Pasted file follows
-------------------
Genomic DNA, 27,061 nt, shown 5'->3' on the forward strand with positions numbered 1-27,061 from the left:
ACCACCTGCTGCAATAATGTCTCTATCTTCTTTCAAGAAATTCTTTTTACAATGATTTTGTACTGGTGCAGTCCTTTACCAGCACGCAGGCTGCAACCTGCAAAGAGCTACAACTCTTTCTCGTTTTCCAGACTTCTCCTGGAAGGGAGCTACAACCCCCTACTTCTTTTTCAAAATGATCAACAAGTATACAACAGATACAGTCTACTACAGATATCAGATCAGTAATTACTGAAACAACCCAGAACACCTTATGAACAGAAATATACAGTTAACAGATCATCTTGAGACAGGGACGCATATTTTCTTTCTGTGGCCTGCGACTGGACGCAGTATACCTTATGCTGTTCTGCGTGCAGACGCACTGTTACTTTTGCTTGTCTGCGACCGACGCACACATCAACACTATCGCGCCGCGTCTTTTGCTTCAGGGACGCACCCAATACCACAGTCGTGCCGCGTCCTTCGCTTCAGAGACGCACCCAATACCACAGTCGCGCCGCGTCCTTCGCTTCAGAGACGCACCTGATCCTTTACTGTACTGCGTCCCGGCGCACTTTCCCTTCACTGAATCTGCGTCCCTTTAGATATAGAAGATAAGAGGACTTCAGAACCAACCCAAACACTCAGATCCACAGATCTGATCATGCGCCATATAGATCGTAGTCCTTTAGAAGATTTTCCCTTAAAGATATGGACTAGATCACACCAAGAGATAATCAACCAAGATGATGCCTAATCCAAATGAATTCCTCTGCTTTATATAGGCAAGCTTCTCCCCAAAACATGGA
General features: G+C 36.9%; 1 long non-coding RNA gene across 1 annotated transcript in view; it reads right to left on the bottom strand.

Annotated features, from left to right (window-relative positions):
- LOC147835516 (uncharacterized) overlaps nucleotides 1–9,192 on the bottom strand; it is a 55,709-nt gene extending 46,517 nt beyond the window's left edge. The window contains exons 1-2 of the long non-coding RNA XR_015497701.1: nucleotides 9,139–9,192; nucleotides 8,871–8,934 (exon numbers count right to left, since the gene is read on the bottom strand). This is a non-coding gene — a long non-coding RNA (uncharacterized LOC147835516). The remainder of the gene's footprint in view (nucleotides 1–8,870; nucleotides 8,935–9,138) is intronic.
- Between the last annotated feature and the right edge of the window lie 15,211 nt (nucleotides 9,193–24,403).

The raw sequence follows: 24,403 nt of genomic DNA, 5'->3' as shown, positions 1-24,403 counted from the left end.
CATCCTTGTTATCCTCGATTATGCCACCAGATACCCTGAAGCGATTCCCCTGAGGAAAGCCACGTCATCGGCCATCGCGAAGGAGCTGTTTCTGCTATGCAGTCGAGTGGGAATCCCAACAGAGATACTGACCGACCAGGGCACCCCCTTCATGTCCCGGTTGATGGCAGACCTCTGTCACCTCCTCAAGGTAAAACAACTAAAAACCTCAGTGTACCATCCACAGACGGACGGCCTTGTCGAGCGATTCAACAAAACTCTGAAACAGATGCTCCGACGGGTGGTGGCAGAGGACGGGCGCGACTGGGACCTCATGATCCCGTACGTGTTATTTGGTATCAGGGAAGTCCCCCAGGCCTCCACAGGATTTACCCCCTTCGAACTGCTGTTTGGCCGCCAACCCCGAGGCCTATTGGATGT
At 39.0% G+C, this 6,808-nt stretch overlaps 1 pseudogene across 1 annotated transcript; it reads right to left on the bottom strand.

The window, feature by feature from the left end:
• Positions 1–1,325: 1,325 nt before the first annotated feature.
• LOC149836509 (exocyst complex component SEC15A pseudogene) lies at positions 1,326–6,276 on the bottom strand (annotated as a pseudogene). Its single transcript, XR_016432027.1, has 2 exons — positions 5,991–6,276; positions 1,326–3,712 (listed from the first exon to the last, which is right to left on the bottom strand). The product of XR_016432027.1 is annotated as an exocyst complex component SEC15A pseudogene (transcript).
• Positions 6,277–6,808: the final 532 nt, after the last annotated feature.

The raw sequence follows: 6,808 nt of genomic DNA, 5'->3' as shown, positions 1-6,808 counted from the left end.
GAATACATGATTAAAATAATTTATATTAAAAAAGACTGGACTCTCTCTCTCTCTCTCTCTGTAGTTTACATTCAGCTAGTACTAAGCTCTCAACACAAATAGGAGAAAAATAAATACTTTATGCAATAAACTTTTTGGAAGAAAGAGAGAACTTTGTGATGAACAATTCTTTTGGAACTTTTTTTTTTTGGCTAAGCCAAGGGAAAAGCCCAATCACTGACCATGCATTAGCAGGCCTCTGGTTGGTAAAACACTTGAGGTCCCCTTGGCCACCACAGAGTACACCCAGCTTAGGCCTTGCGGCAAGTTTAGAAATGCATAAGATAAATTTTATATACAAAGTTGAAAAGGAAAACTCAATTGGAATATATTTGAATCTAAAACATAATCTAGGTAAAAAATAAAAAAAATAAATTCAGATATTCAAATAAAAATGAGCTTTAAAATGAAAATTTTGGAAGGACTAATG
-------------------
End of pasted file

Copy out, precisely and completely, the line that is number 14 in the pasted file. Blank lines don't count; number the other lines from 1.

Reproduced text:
The raw sequence follows: 6,808 nt of genomic DNA, 5'->3' as shown, positions 1-6,808 counted from the left end.